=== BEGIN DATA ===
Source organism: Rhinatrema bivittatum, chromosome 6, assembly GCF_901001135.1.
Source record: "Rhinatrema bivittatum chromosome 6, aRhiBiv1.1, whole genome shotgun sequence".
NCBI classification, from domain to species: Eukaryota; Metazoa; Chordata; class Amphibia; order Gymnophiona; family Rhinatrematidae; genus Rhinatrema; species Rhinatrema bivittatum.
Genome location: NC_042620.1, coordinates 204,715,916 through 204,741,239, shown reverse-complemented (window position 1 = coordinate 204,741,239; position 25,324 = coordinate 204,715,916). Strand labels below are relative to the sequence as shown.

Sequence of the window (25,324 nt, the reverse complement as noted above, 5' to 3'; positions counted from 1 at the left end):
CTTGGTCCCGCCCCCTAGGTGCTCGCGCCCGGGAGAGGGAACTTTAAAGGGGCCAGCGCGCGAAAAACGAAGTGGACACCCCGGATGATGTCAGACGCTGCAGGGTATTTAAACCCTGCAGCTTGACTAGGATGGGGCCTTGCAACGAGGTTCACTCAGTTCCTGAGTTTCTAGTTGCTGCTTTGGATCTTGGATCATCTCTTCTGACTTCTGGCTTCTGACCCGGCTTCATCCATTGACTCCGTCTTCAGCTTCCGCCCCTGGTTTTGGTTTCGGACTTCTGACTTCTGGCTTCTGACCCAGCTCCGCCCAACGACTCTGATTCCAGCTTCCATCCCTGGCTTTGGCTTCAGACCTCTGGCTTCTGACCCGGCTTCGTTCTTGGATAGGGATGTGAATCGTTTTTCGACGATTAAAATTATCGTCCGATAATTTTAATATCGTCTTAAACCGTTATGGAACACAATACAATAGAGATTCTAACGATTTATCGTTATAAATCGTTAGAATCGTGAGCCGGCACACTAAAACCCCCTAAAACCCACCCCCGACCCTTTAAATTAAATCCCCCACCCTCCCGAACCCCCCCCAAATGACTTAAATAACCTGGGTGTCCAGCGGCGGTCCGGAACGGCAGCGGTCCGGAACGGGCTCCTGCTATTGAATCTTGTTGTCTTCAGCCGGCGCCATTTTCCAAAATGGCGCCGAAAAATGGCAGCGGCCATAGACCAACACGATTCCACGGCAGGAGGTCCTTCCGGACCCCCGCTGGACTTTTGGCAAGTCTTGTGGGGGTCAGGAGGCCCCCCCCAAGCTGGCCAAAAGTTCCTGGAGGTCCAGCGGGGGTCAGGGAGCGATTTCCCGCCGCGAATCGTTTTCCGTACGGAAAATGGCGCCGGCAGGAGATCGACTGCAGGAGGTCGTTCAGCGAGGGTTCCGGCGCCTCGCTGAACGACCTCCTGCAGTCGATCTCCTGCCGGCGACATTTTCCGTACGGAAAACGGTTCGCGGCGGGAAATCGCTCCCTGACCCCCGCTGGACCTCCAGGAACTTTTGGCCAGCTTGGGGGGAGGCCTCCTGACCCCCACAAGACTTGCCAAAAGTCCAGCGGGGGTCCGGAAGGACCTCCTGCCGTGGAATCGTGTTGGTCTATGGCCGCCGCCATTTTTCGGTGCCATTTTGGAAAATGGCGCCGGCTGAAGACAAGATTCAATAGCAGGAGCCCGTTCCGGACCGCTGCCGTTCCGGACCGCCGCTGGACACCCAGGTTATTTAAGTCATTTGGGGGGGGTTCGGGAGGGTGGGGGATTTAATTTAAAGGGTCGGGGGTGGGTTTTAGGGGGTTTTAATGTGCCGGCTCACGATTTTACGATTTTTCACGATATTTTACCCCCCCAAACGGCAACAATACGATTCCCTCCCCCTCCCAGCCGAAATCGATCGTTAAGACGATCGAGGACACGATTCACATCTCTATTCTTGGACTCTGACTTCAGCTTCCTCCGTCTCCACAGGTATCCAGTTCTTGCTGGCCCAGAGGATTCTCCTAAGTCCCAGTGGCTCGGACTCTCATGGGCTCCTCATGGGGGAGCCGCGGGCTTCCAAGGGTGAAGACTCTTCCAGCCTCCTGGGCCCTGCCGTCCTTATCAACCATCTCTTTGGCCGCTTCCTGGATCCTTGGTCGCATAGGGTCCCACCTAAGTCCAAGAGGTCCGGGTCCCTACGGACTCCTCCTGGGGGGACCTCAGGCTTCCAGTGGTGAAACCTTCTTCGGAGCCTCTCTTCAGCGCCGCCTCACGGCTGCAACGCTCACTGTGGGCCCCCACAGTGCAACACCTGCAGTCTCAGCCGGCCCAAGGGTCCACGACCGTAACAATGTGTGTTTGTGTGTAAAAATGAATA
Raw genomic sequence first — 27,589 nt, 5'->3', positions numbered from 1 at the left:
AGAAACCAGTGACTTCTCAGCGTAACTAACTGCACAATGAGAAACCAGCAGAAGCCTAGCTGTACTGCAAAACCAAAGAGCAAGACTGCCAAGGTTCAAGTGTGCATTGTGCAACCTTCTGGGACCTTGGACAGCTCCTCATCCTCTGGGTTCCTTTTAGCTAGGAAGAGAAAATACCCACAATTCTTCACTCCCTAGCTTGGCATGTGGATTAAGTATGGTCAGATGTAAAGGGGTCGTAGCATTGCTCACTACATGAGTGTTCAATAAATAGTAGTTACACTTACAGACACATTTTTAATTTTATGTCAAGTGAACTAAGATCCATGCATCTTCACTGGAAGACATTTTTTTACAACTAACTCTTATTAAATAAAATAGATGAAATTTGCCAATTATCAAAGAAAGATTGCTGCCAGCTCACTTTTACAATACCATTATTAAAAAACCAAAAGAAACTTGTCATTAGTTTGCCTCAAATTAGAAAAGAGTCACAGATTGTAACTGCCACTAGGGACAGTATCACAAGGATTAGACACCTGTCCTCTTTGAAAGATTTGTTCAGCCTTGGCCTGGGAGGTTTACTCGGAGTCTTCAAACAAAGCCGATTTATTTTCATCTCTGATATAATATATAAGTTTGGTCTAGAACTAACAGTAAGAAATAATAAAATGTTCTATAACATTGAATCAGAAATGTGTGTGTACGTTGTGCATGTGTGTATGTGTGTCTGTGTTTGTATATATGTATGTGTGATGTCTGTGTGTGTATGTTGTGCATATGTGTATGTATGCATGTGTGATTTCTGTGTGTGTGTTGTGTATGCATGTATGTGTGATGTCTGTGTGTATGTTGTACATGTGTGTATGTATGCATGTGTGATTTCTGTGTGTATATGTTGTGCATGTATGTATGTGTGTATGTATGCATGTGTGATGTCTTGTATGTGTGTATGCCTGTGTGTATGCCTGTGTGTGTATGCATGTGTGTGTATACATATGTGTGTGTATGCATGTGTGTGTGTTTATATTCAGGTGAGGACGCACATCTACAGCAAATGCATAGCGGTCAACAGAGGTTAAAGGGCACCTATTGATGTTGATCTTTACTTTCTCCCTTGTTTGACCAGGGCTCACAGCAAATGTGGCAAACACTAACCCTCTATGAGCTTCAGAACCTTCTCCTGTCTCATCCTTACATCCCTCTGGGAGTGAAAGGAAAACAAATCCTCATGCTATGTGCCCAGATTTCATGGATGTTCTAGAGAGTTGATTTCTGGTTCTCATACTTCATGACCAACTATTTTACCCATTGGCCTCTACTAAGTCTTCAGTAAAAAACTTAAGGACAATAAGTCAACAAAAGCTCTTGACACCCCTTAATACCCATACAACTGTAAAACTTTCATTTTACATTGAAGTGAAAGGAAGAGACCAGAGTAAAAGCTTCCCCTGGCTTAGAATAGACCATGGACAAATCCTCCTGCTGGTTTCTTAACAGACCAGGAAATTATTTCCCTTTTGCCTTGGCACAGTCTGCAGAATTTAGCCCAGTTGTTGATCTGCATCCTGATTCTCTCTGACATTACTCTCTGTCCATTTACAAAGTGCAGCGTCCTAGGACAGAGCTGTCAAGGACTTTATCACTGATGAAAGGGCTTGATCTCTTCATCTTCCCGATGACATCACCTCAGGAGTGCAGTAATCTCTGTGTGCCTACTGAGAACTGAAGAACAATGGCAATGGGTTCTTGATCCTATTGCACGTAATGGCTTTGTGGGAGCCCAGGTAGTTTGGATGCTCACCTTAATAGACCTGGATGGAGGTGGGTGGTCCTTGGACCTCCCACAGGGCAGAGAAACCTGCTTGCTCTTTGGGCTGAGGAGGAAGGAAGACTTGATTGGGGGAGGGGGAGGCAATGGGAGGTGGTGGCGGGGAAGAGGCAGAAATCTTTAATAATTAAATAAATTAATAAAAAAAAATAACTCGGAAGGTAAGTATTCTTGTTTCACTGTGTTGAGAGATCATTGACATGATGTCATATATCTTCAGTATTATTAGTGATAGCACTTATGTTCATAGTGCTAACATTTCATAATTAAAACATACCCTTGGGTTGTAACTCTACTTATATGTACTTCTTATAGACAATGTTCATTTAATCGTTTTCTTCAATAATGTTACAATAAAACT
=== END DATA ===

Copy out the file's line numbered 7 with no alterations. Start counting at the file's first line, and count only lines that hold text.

Raw genomic sequence first — 27,589 nt, 5'->3', positions numbered from 1 at the left: